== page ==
Brandi Johnson/Mellow Gypsy Photography
Sunday, Nov. 27, 2016 | 2 a.m.
Athletes have their off days. But Martrel Johnson was suddenly having a hard time getting up and down the basketball court he’d dominated.
Before his senior year at Durango High School, he started feeling the effects of focal segmental glomerulosclerosis, a kidney disease that scars and hinders the parts of the organ that filter out waste. Plagued by low energy and breathing problems, Johnson was sent by his coach for a physical. That’s when he discovered not only that he had the disease, but also that he was in kidney failure.
“My kidneys were so far gone they couldn’t even do a biopsy,” Johnson said.
His father, Martin, donated a kidney in 2002. While Johnson rebounded after the transplant and became a standout forward at Montana State University, his health wouldn’t last. His breathing issues flared back up, and in 2007, his body rejected the donated kidney. Then in 2009, during a related work-up at the nonprofit Mayo Clinic in Rochester, Minn., doctors discovered he was born with an anomalous coronary artery and ended up doing a double bypass surgery to fix it.
On top of losing the kidney, Johnson developed antibodies to its foreign tissue, making it harder to find another match. He also has been dealing with antiphospholipid syndrome, a clotting disorder that has threatened his lung function and sent him to the hospital multiple times. And Johnson said his doctor believes the hemodialysis that kept him alive for years without functioning kidneys also strained his heart. Despite switching to daily peritoneal dialysis this year, he was recently told that his heart is failing.
“I just ended up winning the lottery with this stuff,” Johnson said.
The 32-year-old is living in Bozeman, Mont., with his in-laws and wife, Brandi. He’s waiting for another appointment at the Mayo Clinic, where he’ll be tested for physical eligibility to be put on lists for a new kidney and heart.
“He wants to work, but he can’t. ... If I work full-time, they’ll take away his benefits, which are very minimal,” Brandi said of her husband’s Medicaid status. Supporters have raised nearly $10,000 since Johnson’s mother created a GoFundMe page two years ago, but he needs another $20,000 to reach his goal.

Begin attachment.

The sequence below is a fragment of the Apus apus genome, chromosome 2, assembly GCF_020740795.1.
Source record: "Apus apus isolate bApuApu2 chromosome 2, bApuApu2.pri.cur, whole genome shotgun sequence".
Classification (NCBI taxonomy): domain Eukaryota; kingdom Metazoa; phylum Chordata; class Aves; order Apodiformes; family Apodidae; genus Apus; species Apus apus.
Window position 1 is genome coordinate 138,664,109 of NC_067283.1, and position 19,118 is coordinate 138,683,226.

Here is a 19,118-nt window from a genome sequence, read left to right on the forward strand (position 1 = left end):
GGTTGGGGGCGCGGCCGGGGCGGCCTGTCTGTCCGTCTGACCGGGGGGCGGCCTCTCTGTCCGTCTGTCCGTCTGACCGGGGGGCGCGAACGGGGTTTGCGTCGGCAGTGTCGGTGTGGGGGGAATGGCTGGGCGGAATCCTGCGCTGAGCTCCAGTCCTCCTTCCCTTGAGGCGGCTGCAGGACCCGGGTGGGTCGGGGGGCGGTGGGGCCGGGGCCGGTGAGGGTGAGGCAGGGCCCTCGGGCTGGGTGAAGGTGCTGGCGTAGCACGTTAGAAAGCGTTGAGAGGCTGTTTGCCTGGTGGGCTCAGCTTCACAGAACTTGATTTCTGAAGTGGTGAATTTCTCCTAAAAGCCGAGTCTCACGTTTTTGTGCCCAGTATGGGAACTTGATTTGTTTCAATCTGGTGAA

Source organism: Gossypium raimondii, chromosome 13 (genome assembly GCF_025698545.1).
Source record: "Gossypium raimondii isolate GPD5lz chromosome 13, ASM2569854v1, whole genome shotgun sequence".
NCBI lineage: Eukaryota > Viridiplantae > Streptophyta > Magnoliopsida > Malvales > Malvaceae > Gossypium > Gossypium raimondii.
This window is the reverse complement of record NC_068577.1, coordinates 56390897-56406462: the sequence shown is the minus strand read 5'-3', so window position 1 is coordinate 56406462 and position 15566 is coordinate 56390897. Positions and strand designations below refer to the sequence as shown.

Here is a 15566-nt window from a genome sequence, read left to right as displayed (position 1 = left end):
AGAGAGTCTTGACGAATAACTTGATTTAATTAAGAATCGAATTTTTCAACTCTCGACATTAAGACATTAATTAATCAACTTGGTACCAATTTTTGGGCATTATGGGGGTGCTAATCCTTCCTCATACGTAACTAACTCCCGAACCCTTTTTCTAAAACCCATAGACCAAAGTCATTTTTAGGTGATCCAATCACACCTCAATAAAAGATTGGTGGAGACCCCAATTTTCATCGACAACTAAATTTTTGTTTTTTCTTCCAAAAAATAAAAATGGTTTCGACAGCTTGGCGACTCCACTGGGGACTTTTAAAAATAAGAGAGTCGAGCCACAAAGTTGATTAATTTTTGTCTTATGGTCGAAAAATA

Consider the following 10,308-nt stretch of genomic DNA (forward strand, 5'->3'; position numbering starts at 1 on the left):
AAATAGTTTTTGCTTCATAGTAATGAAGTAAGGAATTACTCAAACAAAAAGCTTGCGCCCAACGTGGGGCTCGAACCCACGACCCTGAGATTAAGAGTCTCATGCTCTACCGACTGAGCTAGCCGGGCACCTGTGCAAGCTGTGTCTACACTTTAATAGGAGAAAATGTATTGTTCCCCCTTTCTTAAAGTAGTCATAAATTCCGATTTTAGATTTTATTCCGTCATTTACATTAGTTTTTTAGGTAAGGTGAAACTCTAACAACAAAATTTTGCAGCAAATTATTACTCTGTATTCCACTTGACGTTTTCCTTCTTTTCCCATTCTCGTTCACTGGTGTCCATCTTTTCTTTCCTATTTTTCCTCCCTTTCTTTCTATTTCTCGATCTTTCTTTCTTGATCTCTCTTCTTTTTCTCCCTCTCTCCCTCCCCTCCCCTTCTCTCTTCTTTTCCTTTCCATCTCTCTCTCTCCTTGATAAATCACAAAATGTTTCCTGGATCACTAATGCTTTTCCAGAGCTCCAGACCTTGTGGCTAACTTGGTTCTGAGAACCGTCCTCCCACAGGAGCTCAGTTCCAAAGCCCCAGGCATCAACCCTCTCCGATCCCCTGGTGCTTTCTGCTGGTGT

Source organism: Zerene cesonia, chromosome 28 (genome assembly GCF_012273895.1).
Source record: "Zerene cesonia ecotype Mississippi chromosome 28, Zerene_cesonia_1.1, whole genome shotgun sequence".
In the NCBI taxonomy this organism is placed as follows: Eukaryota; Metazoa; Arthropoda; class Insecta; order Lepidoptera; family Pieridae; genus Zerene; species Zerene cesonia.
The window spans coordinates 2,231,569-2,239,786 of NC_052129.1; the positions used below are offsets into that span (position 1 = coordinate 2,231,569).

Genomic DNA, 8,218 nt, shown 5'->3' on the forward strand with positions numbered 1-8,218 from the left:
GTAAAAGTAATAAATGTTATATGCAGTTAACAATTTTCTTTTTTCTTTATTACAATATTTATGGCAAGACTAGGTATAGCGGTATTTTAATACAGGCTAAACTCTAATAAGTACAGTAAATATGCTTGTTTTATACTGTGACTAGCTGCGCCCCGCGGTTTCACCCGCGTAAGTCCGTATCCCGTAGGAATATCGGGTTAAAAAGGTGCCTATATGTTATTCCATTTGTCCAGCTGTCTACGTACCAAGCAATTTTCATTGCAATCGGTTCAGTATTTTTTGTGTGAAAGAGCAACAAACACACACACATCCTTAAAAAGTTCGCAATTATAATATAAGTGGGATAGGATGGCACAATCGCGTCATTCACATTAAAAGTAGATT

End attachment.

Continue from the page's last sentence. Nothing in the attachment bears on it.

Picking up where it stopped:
It would cover living costs, medicine and transportation once he was cleared for surgery and had to move near the Minnesota hospital, but under out-of-state Medicaid, he said the evaluations alone could cost up to $30,000 (heart) and $10,000 (kidneys).
In addition to the GoFundMe campaign, Johnson launched an indie fundraiser offering custom-designed shirts and hoodies that say, “Got Kidneys?”
One of his high school classmates, Rob Martinez, put together a fitness boot camp this year at Durango, and “Workout for Martrel” raised about $3,000.
“Martrel was a big part of my memories from high school and had an impact on my personality with his work ethic and amazing attitude,” Martinez said.
On Facebook, Johnson’s mother said, “We don’t need likes; we need someone to step up and get tested (for a match). Please, someone help save a life.”
But without a heart, kidneys don’t matter. Johnson said he’d often thought about how different his life would have been if doctors had discovered his heart condition sooner.
“It’s almost like, if something was done differently, it could have changed where I am at now,” he said.
Growing up, Johnson envisioned playing basketball overseas and traveling to places like Egypt, Tokyo and New Zealand. But he faces a different reality.
“Now, it’s just fighting. I fight every day to figure out what I need to do to survive and to beat this,” he said. “My legacy is that I was a fighter and never gave up, and live life like I always have.”
Want to help Martrel?
• If you’re interested in being tested to see if you’re a potential match to donate a kidney, contact Johnson directly through his Facebook page.